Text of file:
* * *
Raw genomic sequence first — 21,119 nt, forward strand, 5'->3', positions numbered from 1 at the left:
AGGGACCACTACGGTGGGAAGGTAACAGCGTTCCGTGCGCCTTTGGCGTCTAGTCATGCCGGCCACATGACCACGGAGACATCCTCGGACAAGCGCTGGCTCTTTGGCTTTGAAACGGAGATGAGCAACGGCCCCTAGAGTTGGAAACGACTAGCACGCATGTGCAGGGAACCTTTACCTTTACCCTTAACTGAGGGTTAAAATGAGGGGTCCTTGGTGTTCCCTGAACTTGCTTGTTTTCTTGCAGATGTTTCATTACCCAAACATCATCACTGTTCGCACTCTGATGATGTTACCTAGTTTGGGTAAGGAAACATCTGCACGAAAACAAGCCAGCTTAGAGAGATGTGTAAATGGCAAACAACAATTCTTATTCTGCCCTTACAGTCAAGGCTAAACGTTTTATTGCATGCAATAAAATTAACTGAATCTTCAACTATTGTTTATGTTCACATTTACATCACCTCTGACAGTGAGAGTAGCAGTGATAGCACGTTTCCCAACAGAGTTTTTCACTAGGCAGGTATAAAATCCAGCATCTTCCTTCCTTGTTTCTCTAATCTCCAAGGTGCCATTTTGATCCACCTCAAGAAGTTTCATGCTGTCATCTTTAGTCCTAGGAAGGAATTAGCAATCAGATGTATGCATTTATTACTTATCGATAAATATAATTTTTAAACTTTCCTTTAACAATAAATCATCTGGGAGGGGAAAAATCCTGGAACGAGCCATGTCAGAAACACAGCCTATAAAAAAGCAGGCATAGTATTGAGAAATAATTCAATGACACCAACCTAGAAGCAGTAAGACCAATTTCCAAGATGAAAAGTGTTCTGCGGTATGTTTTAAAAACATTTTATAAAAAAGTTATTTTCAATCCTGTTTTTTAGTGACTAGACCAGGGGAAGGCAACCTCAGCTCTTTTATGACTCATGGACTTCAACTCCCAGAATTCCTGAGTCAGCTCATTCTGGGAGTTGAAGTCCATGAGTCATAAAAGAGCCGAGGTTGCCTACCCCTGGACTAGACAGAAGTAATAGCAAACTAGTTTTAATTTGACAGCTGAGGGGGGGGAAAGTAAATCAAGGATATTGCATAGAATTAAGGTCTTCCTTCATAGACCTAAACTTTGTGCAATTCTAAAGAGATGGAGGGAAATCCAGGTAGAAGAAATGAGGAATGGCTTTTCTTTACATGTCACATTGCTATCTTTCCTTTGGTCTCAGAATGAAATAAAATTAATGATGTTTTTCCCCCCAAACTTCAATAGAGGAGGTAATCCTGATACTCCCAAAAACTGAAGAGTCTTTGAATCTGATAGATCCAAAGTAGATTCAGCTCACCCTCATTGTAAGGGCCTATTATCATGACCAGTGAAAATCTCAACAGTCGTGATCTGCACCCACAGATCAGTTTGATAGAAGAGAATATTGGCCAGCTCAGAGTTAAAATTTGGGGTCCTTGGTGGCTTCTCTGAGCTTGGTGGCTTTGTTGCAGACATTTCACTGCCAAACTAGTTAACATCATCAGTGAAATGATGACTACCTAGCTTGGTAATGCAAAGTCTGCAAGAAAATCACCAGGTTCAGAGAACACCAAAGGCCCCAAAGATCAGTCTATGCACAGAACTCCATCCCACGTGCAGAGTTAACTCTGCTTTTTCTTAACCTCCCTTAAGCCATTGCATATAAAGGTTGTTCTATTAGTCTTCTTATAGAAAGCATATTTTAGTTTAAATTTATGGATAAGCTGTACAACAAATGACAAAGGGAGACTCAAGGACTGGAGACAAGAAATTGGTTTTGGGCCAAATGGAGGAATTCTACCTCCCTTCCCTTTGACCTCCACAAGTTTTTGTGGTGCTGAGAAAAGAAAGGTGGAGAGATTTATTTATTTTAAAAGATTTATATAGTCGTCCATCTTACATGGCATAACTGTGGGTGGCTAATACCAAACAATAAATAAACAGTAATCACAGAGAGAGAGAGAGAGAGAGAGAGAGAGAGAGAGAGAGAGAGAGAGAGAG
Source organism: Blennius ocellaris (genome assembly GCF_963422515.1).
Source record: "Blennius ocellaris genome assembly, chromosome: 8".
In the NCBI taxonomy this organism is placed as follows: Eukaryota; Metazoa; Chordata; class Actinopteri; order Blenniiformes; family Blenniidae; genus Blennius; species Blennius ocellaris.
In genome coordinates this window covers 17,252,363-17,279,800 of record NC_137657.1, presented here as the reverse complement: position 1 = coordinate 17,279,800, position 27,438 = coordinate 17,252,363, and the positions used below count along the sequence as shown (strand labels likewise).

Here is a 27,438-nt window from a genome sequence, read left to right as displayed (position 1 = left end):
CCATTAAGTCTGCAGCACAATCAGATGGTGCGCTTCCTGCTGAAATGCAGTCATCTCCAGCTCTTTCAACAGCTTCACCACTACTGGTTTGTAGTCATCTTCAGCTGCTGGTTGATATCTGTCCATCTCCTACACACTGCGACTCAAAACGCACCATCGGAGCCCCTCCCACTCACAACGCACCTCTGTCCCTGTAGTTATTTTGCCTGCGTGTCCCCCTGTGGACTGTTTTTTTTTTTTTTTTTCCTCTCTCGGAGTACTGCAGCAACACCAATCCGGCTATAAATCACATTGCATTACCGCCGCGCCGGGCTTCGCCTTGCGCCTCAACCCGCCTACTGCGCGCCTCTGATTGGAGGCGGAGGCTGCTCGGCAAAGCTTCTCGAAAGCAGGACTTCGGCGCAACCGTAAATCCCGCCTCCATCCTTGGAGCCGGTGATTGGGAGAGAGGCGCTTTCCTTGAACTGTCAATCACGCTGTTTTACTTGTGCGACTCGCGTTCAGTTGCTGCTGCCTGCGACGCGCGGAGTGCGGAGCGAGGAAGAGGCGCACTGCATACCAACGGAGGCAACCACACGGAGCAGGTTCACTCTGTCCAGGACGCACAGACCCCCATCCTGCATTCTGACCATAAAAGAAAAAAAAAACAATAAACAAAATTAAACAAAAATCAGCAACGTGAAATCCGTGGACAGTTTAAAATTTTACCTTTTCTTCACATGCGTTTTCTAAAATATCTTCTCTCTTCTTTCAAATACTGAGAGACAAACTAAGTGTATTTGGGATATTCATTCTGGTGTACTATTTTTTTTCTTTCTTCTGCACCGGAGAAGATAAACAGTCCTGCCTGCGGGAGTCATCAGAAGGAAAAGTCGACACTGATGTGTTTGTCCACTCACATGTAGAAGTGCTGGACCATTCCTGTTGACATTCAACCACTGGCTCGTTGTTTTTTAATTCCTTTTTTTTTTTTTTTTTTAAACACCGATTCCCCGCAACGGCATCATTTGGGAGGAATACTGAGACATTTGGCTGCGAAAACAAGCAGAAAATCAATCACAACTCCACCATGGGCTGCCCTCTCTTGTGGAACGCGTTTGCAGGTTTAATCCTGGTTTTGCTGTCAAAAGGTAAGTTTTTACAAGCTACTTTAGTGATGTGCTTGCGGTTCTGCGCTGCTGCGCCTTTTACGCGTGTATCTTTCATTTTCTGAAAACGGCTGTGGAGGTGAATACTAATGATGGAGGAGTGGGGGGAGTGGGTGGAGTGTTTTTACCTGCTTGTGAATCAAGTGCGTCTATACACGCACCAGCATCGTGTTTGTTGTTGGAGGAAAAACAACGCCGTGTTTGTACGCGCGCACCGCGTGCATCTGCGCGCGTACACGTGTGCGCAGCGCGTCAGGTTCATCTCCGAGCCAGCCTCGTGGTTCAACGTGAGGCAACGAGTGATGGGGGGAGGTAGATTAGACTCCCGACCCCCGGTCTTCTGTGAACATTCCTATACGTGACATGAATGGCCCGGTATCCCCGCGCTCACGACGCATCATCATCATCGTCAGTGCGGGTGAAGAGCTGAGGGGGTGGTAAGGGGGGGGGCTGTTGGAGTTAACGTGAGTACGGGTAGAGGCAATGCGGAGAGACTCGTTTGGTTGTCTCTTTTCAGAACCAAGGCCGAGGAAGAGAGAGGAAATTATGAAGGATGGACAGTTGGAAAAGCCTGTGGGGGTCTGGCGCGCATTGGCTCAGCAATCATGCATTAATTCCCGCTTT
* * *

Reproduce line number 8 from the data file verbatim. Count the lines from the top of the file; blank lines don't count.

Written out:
CCATTAAGTCTGCAGCACAATCAGATGGTGCGCTTCCTGCTGAAATGCAGTCATCTCCAGCTCTTTCAACAGCTTCACCACTACTGGTTTGTAGTCATCTTCAGCTGCTGGTTGATATCTGTCCATCTCCTACACACTGCGACTCAAAACGCACCATCGGAGCCCCTCCCACTCACAACGCACCTCTGTCCCTGTAGTTATTTTGCCTGCGTGTCCCCCTGTGGACTGTTTTTTTTTTTTTTTTTCCTCTCTCGGAGTACTGCAGCAACACCAATCCGGCTATAAATCACATTGCATTACCGCCGCGCCGGGCTTCGCCTTGCGCCTCAACCCGCCTACTGCGCGCCTCTGATTGGAGGCGGAGGCTGCTCGGCAAAGCTTCTCGAAAGCAGGACTTCGGCGCAACCGTAAATCCCGCCTCCATCCTTGGAGCCGGTGATTGGGAGAGAGGCGCTTTCCTTGAACTGTCAATCACGCTGTTTTACTTGTGCGACTCGCGTTCAGTTGCTGCTGCCTGCGACGCGCGGAGTGCGGAGCGAGGAAGAGGCGCACTGCATACCAACGGAGGCAACCACACGGAGCAGGTTCACTCTGTCCAGGACGCACAGACCCCCATCCTGCATTCTGACCATAAAAGAAAAAAAAAACAATAAACAAAATTAAACAAAAATCAGCAACGTGAAATCCGTGGACAGTTTAAAATTTTACCTTTTCTTCACATGCGTTTTCTAAAATATCTTCTCTCTTCTTTCAAATACTGAGAGACAAACTAAGTGTATTTGGGATATTCATTCTGGTGTACTATTTTTTTTCTTTCTTCTGCACCGGAGAAGATAAACAGTCCTGCCTGCGGGAGTCATCAGAAGGAAAAGTCGACACTGATGTGTTTGTCCACTCACATGTAGAAGTGCTGGACCATTCCTGTTGACATTCAACCACTGGCTCGTTGTTTTTTAATTCCTTTTTTTTTTTTTTTTTTAAACACCGATTCCCCGCAACGGCATCATTTGGGAGGAATACTGAGACATTTGGCTGCGAAAACAAGCAGAAAATCAATCACAACTCCACCATGGGCTGCCCTCTCTTGTGGAACGCGTTTGCAGGTTTAATCCTGGTTTTGCTGTCAAAAGGTAAGTTTTTACAAGCTACTTTAGTGATGTGCTTGCGGTTCTGCGCTGCTGCGCCTTTTACGCGTGTATCTTTCATTTTCTGAAAACGGCTGTGGAGGTGAATACTAATGATGGAGGAGTGGGGGGAGTGGGTGGAGTGTTTTTACCTGCTTGTGAATCAAGTGCGTCTATACACGCACCAGCATCGTGTTTGTTGTTGGAGGAAAAACAACGCCGTGTTTGTACGCGCGCACCGCGTGCATCTGCGCGCGTACACGTGTGCGCAGCGCGTCAGGTTCATCTCCGAGCCAGCCTCGTGGTTCAACGTGAGGCAACGAGTGATGGGGGGAGGTAGATTAGACTCCCGACCCCCGGTCTTCTGTGAACATTCCTATACGTGACATGAATGGCCCGGTATCCCCGCGCTCACGACGCATCATCATCATCGTCAGTGCGGGTGAAGAGCTGAGGGGGTGGTAAGGGGGGGGGCTGTTGGAGTTAACGTGAGTACGGGTAGAGGCAATGCGGAGAGACTCGTTTGGTTGTCTCTTTTCAGAACCAAGGCCGAGGAAGAGAGAGGAAATTATGAAGGATGGACAGTTGGAAAAGCCTGTGGGGGTCTGGCGCGCATTGGCTCAGCAATCATGCATTAATTCCCGCTTT